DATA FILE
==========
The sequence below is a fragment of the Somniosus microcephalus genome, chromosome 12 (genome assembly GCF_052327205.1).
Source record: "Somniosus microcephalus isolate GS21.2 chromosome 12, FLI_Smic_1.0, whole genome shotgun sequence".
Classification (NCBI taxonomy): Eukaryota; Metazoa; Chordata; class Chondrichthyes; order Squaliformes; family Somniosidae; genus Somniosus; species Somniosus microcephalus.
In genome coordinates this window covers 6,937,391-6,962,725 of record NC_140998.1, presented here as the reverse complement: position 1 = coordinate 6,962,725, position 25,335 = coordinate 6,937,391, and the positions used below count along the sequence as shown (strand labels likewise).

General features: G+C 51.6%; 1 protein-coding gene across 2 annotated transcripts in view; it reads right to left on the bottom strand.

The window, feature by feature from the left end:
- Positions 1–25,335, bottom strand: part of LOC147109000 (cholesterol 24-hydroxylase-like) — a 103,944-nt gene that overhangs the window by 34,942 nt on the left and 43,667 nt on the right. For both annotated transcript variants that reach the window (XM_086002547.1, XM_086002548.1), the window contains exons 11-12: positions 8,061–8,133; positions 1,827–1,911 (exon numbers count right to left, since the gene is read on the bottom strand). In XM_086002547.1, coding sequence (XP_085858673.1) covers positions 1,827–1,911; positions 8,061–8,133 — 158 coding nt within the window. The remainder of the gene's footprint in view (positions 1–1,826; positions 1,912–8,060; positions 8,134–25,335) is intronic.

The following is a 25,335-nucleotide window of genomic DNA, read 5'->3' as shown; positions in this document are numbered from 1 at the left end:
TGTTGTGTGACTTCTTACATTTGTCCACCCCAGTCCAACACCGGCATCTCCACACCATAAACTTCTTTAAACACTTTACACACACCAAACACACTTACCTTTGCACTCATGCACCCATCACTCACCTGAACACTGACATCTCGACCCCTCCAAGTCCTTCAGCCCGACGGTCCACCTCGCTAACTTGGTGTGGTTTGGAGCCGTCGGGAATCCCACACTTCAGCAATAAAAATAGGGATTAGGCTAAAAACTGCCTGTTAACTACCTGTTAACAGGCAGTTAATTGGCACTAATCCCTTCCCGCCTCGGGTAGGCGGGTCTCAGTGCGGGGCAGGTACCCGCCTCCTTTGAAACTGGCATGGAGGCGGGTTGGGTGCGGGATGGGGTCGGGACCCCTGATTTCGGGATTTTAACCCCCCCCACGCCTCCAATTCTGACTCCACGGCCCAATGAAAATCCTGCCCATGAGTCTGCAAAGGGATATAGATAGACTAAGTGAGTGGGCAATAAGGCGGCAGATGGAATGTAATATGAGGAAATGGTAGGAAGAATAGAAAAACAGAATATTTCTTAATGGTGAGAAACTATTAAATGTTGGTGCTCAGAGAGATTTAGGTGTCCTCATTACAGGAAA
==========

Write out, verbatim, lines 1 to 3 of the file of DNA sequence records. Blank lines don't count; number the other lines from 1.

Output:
The sequence below is a fragment of the Somniosus microcephalus genome, chromosome 12 (genome assembly GCF_052327205.1).
Source record: "Somniosus microcephalus isolate GS21.2 chromosome 12, FLI_Smic_1.0, whole genome shotgun sequence".
Classification (NCBI taxonomy): Eukaryota; Metazoa; Chordata; class Chondrichthyes; order Squaliformes; family Somniosidae; genus Somniosus; species Somniosus microcephalus.